JC: Does being the co-owner of a comic shop (Comicopolis, located in Santa Cruz, CA) affect your work in any way? Does having to deal with more of the business side of things upset your process in creating, or do you just revel in the fact that you own a comic shop?
JA: Well, you know, it's all about hours in the day, right? There are only so many. Unfortunately, I am not YET at the point in my writing career where I can rely solely on that income to support me and my family. So, I have to work a day job. Fortunately (and believe me, I DO know how lucky I am), I get to spend those day job hours owning a comic shop. It really is a dream come true. I live comics. If I'm not writing them, I am selling them. Yes, it cuts into my writing time, but I do manage to get some writing done during those rare, slow hours at the shop. Most of us have more than one ball in the air. It's all in how we juggle them. And, to add to my own growing ball collection, I may be entering the world of comics publishing soon. I guess this is kind of an exclusive for you, J.C. You are among the first I've told this to. I can't discuss the fine details yet, but yes, I may become part of an established publishing house in the near future. Not entirely sure how I'll fit that into the finite hours of my day, but hey, I love a challenge.
JC: News of The Final Plague began to buzz online about a year ago, then known as The Rabid. Any specific reason for the change, or did you just think The Final Plague sounds more hardcore?
JA: First off, yeah, the new title is more hardcore. I love it. I liked The Rabid, but I'm glad we were, in a way, forced to change it. I think the new one is much better. The change came after a friend, and fan of an advance preview copy of issue #1 we sent out, did some online research and found a graphic novel published about 10 years ago by the same title. To avoid any possible complications, we started brainstorming new titles.
JC: The book is going to be a 5-part installment piece and then possibly a trade afterwards. People can check out Tony's Facebook page and see occasional updates of his work on the book as it goes from idea to pen and paper, but as an author doing that would be a bit more of a spoiler. What I'm asking is if the book is competed and ready to be inked or if you're still writing it as you go?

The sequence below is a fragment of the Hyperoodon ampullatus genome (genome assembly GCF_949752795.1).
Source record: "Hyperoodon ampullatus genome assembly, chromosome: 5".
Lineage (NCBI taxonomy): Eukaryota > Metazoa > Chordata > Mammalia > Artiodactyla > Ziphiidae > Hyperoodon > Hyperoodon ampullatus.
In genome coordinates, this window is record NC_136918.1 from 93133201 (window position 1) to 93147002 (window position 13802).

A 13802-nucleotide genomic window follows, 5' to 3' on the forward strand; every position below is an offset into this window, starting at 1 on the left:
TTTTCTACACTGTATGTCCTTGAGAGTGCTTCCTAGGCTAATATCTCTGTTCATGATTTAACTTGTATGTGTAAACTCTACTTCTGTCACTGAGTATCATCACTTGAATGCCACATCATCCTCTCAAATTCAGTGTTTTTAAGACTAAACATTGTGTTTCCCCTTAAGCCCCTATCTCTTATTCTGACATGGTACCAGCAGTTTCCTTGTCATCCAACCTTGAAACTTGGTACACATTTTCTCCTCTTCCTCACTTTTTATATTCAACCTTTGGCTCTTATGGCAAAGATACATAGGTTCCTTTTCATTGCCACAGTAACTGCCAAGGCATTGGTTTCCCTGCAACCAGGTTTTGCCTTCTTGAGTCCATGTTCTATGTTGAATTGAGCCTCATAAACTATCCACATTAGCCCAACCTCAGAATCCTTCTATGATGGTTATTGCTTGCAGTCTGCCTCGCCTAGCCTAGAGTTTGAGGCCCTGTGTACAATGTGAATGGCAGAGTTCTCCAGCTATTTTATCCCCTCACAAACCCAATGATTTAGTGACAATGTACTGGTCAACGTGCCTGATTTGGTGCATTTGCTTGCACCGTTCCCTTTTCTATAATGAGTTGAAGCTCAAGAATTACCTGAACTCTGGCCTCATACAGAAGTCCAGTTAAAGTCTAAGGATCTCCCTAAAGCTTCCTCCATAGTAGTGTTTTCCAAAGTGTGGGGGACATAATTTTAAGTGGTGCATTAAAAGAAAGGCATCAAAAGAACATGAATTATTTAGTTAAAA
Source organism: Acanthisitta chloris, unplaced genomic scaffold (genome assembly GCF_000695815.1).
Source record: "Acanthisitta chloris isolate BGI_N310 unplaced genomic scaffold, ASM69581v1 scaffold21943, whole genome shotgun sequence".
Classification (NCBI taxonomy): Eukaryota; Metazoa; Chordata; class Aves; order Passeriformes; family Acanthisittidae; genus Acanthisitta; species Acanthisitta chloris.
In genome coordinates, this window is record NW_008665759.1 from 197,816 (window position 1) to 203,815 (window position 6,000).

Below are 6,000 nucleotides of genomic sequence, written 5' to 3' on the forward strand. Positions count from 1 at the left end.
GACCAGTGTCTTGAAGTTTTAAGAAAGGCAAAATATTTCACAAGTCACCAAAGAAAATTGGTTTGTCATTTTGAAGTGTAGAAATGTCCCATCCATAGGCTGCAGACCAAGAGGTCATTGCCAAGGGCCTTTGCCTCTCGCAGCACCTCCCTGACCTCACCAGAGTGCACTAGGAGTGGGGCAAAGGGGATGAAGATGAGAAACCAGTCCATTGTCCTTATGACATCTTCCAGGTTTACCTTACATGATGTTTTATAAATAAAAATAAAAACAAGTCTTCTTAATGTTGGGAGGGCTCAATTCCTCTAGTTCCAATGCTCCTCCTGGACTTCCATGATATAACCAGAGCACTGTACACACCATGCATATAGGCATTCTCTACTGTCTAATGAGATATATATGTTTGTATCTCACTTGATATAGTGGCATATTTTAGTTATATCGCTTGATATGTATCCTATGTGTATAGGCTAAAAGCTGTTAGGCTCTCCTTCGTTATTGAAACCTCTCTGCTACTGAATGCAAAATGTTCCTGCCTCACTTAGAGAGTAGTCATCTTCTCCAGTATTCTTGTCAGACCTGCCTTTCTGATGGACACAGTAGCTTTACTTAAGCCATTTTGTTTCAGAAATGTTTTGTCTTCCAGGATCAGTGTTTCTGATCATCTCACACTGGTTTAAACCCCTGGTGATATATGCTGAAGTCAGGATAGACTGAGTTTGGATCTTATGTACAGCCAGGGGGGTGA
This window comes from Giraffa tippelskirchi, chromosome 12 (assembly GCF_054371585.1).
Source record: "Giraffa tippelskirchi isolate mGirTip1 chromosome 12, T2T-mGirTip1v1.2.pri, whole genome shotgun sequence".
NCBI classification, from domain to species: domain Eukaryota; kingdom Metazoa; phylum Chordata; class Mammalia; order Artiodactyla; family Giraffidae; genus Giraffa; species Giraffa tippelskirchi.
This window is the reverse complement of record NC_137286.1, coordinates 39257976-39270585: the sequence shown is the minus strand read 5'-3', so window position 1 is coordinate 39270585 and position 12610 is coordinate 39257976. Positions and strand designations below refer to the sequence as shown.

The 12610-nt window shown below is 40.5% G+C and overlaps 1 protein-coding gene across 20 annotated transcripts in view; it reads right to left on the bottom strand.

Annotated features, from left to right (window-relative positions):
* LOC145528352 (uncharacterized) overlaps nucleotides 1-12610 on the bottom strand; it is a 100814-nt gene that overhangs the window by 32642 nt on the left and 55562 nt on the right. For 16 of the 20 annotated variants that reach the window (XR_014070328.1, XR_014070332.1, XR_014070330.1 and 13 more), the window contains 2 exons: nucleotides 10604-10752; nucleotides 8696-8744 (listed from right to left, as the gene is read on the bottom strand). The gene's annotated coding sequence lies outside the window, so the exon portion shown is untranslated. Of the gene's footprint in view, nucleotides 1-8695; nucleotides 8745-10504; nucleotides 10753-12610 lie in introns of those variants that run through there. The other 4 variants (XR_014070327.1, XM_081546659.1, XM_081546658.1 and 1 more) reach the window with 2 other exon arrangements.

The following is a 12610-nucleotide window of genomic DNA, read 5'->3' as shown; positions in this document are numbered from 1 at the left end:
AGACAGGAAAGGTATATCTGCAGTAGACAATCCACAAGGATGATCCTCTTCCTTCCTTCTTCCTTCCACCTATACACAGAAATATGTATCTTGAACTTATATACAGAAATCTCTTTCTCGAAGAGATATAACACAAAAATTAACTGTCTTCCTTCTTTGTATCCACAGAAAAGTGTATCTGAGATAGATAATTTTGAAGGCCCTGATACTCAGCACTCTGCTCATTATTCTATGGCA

JA: Yes, the first story arc is 5 issues, and I can all but guarantee we'll see a trade paperback. But, if I have any say in it, this story will live beyond that initial 5 issues. As of this interview, I have finished writing issue #10, completing the 2nd story arc. There is still more story beyond the 10th issue, but being so far ahead, and having many other projects currently demanding my attention, I've left it there for the time being.
JC: Is there anything on the horizon for once The Final Plague is complete, or are you going to need a break after such an intense book?
JA: I live by the motto, "I'll sleep when I'm dead." And, being the father of a 3 year old, I've come to realize how true those words are. So, no, no rest for me. In the immediate future . . . I've got an 8-page story in issue #2 of Zombies vs. Cheerleaders, published by Three Finger Prints, and I may, as of issue #4, be a regular contributor to that book. I am also under contract to release a 6-issue graphic novel with Markosia Enterprises in early to mid-2014. It is a Sword & Sorcery Fantasy story titled The Dark Stones Trilogy: The Rise of Crox, with art by the very talented Angel Tovar. As the name suggests, this is just the first of three installments. I've also just began writing a web comic series based on a series of horror/fantasy novels. Can't mention the name yet, but I hope to make an announcement on that in the near future.
Beyond that, quite a few projects cooking, but nothing I can officially announce just yet. I hope to announce more writing, and maybe even a publishing related, projects soon.
Thanks so much for the opportunity to ramble on about The Final Plague, J.C. I hope everyone out there gives it a read. I think you'll be pleased.